Dear Pope Francis I,
Congratulations! I’m glad it was a short conclave, and that Catholics all around the world have a pope just in time for all of the Holy Week and Easter-tide activities.
Now that you have been elected, I feel like I must share my hopes for Catholicism, going forward. Perhaps you will disregard me because I am one of many who felt at increasing odds with the Church and left. Or perhaps you may give my words greater credence precisely because of that. I hope it’s the latter, because there is much the Church can learn from former Catholics in order to better minister to them and to current Catholics. There’s a few issues that are pressing, and a few changes that I hope will occur in the fullness of time.
- Crack down on all of the sexually abusive priests, and all who aided and abetted them by covering up their deeds. Make sure all are being absolutely open and cooperative about it. Don’t tolerate any “well, now I understand just how damaging it was, but I didn’t know then…” weasel comments. (Why, yes, I’m thinking about Cardinal Mahoney. What an asshole.) The Church has lost the trust of many because of the mishandling of sexual abuse cases. It will take radical action to restore that trust.
- Recognize that there are true medicinal therapeutic uses of hormonal contraceptives. While many priests and other Catholics frequently say that it is okay to use hormonal contraceptives even within marriage for medical reasons, that is not what Humane vitae says. The encyclical says that only medicine that provide a cure for the ailment is acceptable. So, for me, that would have meant the removal of my ovaries and uterus in order to cure my PCOS. Obviously that’s not acceptable to many women. I understand that the encyclical was written years ago, but bad medical advice is still given based on this old encyclical. Update it to reflect the fact that the Church is not anti-medicine. I don’t really care if you still think that non-medical use of contraceptives is immoral. I think it’s a good idea to promote NFP–it is healthier in the long run. That is your prerogative, based on your particular interpretation of Scripture and Tradition. I still lean toward that. Don’t rule out various medicine for women who need it.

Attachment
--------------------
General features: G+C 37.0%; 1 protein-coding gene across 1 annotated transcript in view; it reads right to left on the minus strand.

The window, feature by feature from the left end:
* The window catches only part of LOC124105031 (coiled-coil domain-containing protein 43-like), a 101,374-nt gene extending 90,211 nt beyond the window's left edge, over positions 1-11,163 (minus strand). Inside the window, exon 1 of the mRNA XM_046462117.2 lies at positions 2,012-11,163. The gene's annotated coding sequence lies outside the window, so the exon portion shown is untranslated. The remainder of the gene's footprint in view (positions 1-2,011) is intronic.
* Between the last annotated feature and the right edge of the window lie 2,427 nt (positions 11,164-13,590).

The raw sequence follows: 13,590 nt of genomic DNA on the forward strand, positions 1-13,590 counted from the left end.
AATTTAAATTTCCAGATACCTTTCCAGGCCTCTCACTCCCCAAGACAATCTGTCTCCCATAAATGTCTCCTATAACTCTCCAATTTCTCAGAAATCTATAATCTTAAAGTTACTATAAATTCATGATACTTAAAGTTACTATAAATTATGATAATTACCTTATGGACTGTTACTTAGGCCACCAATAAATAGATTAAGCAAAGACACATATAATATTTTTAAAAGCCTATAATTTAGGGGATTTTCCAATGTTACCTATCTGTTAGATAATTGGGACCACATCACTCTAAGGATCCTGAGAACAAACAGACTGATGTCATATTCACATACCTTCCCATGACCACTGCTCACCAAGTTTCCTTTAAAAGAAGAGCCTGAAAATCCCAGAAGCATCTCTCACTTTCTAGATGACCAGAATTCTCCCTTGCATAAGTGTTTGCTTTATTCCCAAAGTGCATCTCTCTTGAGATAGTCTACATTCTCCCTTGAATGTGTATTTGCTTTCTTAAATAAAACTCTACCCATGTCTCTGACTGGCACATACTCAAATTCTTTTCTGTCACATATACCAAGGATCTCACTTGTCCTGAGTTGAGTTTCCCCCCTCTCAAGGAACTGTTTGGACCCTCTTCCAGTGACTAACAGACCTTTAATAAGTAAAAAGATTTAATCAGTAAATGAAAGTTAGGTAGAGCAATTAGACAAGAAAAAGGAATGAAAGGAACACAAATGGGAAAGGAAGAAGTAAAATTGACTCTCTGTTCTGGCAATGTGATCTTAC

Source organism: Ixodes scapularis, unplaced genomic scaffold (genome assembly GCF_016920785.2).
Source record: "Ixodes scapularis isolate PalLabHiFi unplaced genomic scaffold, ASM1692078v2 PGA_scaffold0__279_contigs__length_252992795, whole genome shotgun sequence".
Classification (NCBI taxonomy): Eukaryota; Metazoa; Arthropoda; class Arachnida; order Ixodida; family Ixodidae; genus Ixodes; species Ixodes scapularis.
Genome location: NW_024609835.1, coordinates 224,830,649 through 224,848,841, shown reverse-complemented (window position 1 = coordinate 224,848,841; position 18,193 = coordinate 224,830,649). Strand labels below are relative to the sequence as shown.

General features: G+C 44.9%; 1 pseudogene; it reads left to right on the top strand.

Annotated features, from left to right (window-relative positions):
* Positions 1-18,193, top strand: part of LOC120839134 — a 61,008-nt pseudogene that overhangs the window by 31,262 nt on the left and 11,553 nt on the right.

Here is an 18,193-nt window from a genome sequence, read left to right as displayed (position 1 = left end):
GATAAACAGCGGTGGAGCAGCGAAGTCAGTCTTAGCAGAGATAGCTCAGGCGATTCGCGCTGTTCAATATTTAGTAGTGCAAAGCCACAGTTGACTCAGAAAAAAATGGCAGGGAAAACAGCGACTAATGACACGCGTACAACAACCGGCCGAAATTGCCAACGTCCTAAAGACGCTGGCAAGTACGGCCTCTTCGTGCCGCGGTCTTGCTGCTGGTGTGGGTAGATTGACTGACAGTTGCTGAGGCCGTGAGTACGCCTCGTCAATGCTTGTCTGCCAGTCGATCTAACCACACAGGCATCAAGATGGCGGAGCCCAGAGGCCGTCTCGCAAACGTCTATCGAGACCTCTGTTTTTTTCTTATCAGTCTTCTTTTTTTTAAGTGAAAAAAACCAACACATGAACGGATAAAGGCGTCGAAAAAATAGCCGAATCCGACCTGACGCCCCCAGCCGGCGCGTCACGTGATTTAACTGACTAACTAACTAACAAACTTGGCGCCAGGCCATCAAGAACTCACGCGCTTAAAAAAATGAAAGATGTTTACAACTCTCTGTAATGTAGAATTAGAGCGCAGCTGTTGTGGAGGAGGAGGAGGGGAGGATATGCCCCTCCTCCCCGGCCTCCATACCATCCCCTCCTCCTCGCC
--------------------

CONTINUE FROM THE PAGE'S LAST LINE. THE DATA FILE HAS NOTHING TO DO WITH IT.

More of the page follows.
- Look again at the celibacy rule. Is it helpful or harmful in the long run? It seems to be having negative impacts right now. Not everyone who is called to be priest is suited for celibacy, and there’s something to be said about having spousal support.
- Provide more support to your priests. That’s one thing to learn from another former Catholic that you and others probably wish to forget–Fr. Cutie. I’ve seen similar stories and reports elsewhere that corroborate the charge that the church does not provide adequate psychological, emotional, and moral support to their priests. It is a hard task, but it would be much better if priests could operate in a more nurturing atmosphere. It is hard to provide the help parishioners need if the priests’ own mental needs are not being met. It would give Church the added bonus of more oversight over priests, and the opportunity to remove the dangerous ones sooner.
- Be nice to the religious sisters.
- Don’t ban ex-priests from anything related to theology. For ministers who leave the Catholic Church, currently they’re banned from teaching theology, hosting Bible studies, or pretty much doing any job that there qualified to do. This takes away their means of financial support, which I believe is mean. While they can’t celebrate Mass anymore, but they have years of theology education that can be used for the good of the Church and for all. But that said, most priests leave for marriage, and allowing them to be married priests would reduce this problem.
- Female clergy. I might as well throw this out there while I have your attention, though I doubt anything will change for maybe another millennia or two. Meanwhile, women who feel the call to be a priest are more than welcome in the Episcopal Church.
Thank you for reading and for listening. May God guide you as you face the task of guiding millions of Catholics around the world.